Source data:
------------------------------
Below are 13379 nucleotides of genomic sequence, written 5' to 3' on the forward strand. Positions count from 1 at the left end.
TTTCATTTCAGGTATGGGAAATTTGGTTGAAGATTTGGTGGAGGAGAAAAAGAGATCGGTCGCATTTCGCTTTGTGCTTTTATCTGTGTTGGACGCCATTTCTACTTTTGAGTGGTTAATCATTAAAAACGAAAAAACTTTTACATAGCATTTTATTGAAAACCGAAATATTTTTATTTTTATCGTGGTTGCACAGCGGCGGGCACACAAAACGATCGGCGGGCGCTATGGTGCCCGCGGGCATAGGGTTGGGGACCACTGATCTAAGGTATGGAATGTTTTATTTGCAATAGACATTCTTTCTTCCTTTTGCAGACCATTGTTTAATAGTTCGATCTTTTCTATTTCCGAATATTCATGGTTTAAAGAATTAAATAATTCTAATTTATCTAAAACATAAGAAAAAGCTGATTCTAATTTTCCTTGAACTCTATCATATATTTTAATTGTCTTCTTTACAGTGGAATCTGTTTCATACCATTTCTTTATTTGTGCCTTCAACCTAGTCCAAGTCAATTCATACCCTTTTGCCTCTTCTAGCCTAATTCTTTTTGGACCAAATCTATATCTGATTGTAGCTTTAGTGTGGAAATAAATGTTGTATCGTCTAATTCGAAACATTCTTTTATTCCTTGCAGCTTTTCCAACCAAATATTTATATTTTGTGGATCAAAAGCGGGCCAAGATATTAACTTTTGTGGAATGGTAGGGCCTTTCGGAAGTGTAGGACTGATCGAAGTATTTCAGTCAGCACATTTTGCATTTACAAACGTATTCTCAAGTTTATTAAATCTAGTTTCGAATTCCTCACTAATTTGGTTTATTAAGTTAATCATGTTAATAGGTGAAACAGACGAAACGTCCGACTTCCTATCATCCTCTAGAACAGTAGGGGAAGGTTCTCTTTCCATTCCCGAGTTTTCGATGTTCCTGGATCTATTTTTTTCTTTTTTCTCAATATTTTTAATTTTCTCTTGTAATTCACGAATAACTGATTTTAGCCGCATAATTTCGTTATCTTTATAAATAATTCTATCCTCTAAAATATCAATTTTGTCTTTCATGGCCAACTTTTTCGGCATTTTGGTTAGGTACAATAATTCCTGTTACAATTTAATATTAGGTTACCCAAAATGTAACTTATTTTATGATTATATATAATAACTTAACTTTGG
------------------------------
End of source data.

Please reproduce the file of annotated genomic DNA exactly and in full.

Below are 13379 nucleotides of genomic sequence, written 5' to 3' on the forward strand. Positions count from 1 at the left end.
TTTCATTTCAGGTATGGGAAATTTGGTTGAAGATTTGGTGGAGGAGAAAAAGAGATCGGTCGCATTTCGCTTTGTGCTTTTATCTGTGTTGGACGCCATTTCTACTTTTGAGTGGTTAATCATTAAAAACGAAAAAACTTTTACATAGCATTTTATTGAAAACCGAAATATTTTTATTTTTATCGTGGTTGCACAGCGGCGGGCACACAAAACGATCGGCGGGCGCTATGGTGCCCGCGGGCATAGGGTTGGGGACCACTGATCTAAGGTATGGAATGTTTTATTTGCAATAGACATTCTTTCTTCCTTTTGCAGACCATTGTTTAATAGTTCGATCTTTTCTATTTCCGAATATTCATGGTTTAAAGAATTAAATAATTCTAATTTATCTAAAACATAAGAAAAAGCTGATTCTAATTTTCCTTGAACTCTATCATATATTTTAATTGTCTTCTTTACAGTGGAATCTGTTTCATACCATTTCTTTATTTGTGCCTTCAACCTAGTCCAAGTCAATTCATACCCTTTTGCCTCTTCTAGCCTAATTCTTTTTGGACCAAATCTATATCTGATTGTAGCTTTAGTGTGGAAATAAATGTTGTATCGTCTAATTCGAAACATTCTTTTATTCCTTGCAGCTTTTCCAACCAAATATTTATATTTTGTGGATCAAAAGCGGGCCAAGATATTAACTTTTGTGGAATGGTAGGGCCTTTCGGAAGTGTAGGACTGATCGAAGTATTTCAGTCAGCACATTTTGCATTTACAAACGTATTCTCAAGTTTATTAAATCTAGTTTCGAATTCCTCACTAATTTGGTTTATTAAGTTAATCATGTTAATAGGTGAAACAGACGAAACGTCCGACTTCCTATCATCCTCTAGAACAGTAGGGGAAGGTTCTCTTTCCATTCCCGAGTTTTCGATGTTCCTGGATCTATTTTTTTCTTTTTTCTCAATATTTTTAATTTTCTCTTGTAATTCACGAATAACTGATTTTAGCCGCATAATTTCGTTATCTTTATAAATAATTCTATCCTCTAAAATATCAATTTTGTCTTTCATGGCCAACTTTTTCGGCATTTTGGTTAGGTACAATAATTCCTGTTACAATTTAATATTAGGTTACCCAAAATGTAACTTATTTTATGATTATATATAATAACTTAACTTTGG